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Reflections on the 100th Anniversary of the NYC Zoning Resolution
by Marcie Kesner
Our duty to embrace change

I was born in New York City and have lived here my entire life: in Queens, the Bronx, and Manhattan.  My career as an urban planner has allowed me to study and work with the underlying regulations and physical constraints that make New York.  The centennial of the enactment of the nation’s first zoning ordinance here in New York City is a good opportunity to look back and forward and think about the basics.

The 1916 Zoning Resolution was a milestone for the City and nation.  It led to widespread acceptance of the need for land use regulations throughout the US.  It also dramatically changed the look of the City, truly creating the look of 20th century New York.

When I reflect on the many iterations of New York that I have experienced, I am continually amazed by its capacity for change.  I would, in fact, consider this its defining characteristic and one that we should embrace.  I know that I do.  I would not want to still be living in the homogenous city of my childhood.[1]  I would not want to still be living in the decaying city in which I became an adult, nor in the metropolis struggling to rise (successfully) from the fiscal crisis, nor in the city that suffered in the 1977 black out.  I wouldn’t want to live in the City in which I began my planning career in the late 1970s, a city of wholesale abandonment by rich and poor alike, a city in which vast swaths of neighborhoods were municipally owned by tax default, a city in which there had been virtually no private investment for decades.

New York has thankfully changed, and changed for the better, in my lifetime. I want future generations to have the opportunity to make this a city that responds to their needs—needs that none of us can precisely predict.

I believe that it is our duty—as professionals and as citizens—to embrace change and to use comprehensive planning to allow New York to be a city that can nimbly respond to the challenges of the 21st century.  This may require structural changes in governance, so that New York can better provide for its physical well-being. Neighborhood services should be integrated into plans and, when appropriate, provided by government.  Schools, transit, bridges and tunnels, parks—all should be included in our planning efforts. Preservation of exceptional structures should be embraced.  Climate change and rising sea level must be addressed comprehensively, with coordinated authority and regulations instead of fragmented responsibility by multiple agencies and levels of governments. We should avoid the mistakes of the 1960s, thinking that we can solve national problems on a solely local level even while we do everything within our power to provide equitably for all of those who call New York home.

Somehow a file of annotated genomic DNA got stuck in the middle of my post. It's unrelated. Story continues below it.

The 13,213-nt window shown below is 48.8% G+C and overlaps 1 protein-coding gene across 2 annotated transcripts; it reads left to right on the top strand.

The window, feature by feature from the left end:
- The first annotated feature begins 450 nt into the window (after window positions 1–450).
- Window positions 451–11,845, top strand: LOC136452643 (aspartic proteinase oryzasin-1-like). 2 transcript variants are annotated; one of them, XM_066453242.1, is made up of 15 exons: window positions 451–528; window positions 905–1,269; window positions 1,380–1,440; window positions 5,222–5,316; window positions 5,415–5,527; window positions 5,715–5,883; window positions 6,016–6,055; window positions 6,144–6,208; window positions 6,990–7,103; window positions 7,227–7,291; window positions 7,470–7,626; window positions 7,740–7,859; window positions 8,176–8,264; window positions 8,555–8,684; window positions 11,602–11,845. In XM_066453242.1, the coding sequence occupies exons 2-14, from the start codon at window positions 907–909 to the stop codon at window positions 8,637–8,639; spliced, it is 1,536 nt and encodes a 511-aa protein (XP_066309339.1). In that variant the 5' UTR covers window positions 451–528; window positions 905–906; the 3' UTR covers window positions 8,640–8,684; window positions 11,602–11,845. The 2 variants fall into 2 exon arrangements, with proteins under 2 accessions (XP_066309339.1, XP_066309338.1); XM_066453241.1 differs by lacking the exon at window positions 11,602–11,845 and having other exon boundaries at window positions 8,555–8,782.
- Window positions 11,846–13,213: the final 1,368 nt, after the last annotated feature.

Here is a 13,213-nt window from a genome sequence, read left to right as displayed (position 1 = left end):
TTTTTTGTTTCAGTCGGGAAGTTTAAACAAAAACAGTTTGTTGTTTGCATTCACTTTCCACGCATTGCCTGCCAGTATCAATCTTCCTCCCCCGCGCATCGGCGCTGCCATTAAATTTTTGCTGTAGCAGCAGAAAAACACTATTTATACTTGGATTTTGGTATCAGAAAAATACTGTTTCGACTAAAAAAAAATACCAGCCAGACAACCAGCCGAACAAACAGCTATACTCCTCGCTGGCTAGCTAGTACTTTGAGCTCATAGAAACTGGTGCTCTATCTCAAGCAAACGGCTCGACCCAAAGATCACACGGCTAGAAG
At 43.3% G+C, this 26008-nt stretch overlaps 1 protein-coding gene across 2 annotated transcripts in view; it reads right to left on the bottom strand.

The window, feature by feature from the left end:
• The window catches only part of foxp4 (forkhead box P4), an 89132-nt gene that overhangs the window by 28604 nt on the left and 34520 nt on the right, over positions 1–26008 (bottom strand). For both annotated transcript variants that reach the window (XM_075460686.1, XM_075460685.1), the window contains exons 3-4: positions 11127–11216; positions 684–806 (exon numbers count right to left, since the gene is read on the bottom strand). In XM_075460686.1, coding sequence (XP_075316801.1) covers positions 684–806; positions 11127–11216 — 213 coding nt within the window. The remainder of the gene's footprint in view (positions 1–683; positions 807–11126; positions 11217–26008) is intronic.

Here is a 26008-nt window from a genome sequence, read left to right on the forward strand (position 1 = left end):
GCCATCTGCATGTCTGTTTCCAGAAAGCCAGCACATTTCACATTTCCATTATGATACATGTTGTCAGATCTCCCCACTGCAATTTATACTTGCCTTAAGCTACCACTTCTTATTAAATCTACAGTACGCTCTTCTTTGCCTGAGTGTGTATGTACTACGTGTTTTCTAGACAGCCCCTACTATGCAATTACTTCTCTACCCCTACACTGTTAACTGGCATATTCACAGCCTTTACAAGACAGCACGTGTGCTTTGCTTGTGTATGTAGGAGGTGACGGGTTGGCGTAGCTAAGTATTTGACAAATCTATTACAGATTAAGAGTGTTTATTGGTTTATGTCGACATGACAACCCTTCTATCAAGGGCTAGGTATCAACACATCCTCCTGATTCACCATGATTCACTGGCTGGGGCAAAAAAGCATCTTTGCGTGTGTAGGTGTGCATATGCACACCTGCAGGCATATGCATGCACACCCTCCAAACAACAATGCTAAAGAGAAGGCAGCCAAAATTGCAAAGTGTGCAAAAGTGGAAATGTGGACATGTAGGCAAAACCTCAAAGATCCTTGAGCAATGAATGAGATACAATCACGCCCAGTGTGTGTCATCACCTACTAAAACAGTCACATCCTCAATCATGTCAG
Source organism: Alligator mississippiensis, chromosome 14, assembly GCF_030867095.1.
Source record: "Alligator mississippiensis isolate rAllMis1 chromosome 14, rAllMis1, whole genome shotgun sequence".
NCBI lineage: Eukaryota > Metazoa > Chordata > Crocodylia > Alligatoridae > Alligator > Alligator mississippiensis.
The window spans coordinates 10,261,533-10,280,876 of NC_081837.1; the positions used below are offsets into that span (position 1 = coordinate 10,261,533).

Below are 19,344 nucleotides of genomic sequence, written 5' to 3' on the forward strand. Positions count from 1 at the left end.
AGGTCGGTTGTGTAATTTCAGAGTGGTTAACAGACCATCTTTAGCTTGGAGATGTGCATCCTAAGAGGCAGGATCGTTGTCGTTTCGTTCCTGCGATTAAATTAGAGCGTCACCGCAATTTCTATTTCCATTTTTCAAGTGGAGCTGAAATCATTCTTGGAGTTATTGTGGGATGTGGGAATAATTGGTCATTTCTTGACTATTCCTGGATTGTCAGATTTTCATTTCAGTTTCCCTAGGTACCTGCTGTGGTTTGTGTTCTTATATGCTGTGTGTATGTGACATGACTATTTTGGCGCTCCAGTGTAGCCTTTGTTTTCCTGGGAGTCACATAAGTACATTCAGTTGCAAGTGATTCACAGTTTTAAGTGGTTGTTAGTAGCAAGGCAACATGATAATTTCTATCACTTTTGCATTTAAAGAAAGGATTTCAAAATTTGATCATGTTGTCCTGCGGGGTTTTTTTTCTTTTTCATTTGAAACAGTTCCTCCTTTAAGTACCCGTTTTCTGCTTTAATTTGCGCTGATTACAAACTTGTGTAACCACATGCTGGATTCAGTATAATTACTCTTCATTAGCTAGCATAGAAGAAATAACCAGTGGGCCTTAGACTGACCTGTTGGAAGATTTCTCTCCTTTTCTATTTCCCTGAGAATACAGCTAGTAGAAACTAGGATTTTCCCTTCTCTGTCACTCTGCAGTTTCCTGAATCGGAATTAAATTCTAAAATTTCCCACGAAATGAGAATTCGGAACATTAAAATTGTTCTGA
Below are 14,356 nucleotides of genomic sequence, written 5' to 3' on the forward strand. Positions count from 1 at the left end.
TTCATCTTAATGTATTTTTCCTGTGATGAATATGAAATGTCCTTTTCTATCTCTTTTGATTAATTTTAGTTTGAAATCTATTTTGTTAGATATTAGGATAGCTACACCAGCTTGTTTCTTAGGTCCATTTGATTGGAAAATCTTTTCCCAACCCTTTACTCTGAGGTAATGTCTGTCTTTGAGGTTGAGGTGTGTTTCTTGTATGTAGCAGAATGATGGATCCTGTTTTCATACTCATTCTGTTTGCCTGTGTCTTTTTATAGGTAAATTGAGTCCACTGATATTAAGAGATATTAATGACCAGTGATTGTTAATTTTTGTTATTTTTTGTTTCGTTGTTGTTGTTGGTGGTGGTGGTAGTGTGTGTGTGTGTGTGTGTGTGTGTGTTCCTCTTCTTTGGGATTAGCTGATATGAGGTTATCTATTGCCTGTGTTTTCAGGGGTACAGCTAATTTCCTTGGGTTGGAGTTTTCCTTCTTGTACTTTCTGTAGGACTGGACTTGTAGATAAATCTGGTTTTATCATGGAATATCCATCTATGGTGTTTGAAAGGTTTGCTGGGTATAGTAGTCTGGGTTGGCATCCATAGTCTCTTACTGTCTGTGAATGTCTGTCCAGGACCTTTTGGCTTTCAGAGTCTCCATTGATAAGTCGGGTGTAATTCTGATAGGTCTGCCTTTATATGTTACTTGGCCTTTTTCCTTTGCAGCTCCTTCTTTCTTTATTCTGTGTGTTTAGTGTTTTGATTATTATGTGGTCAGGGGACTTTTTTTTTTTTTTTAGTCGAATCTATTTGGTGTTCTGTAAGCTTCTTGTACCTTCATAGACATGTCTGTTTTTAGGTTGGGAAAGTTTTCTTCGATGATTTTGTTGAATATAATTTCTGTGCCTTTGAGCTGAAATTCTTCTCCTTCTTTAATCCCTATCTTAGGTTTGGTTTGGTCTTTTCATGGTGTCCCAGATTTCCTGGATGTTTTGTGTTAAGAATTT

Zoning is a tool of planning, not planning itself. But as a tool, it has become increasingly cumbersome and opaque. Although development in New York is too large and complicated to be governed by something simple, land use regulations here should be reasonably understandable to an intelligent layperson, not a secret mystery comprehensible by a few. This is good public policy.

When it comes to zoning, I think it is time to recognize that the Zoning Resolution, as it is currently written, needs to be streamlined and clarified. Its format, which worked for a considerably shorter document in 1961, should be revamped. Despite the immense skill of the talented planners in DCP, the current structure has become too unwieldy to provide for clarity and transparency.

Let’s focus on the basics and get them right. We should learn from the well-deserved popularity and usefulness of the Zoning Handbook: perhaps grouping all regulations specific to each zoning district together, limiting cross references, and using tables and bulk diagrams to reduce the sheer number of words. Why not finally update our ancient list of uses—or better, discard it for a more performance-based standard. We can’t conceive of what the future holds and shouldn’t tie the hands of future engines of employment by narrowly defining uses based on today’s economic models. We must update the zoning maps—the current print/pdf versions can often be illegible. Let’s make the Zoning Resolution interactive, building on innovations such as ZOLA. Other cities have done this—New York can, too. We can continue to be leaders and innovators.

Changes in our current Zoning Resolution will not be achieved easily or quickly. It took over a decade for the 1961 zoning to be enacted. We professionals in the private sector need to work with our immensely talented colleagues in the public sector to make this happen. This centennial of the original NYC Zoning Resolution is a good time to begin.  The 2,000-year old aphorism still holds true:  “It is not incumbent on you to complete the work, but neither are you at liberty to desist from it.” We owe this to future generations of New Yorkers.

[1] (90.7 percent white in 1950).

Marcie Kesner, AICP is a planning and development specialist with the law firm of Kramer Levin Naftalis & Frankel, LLP.

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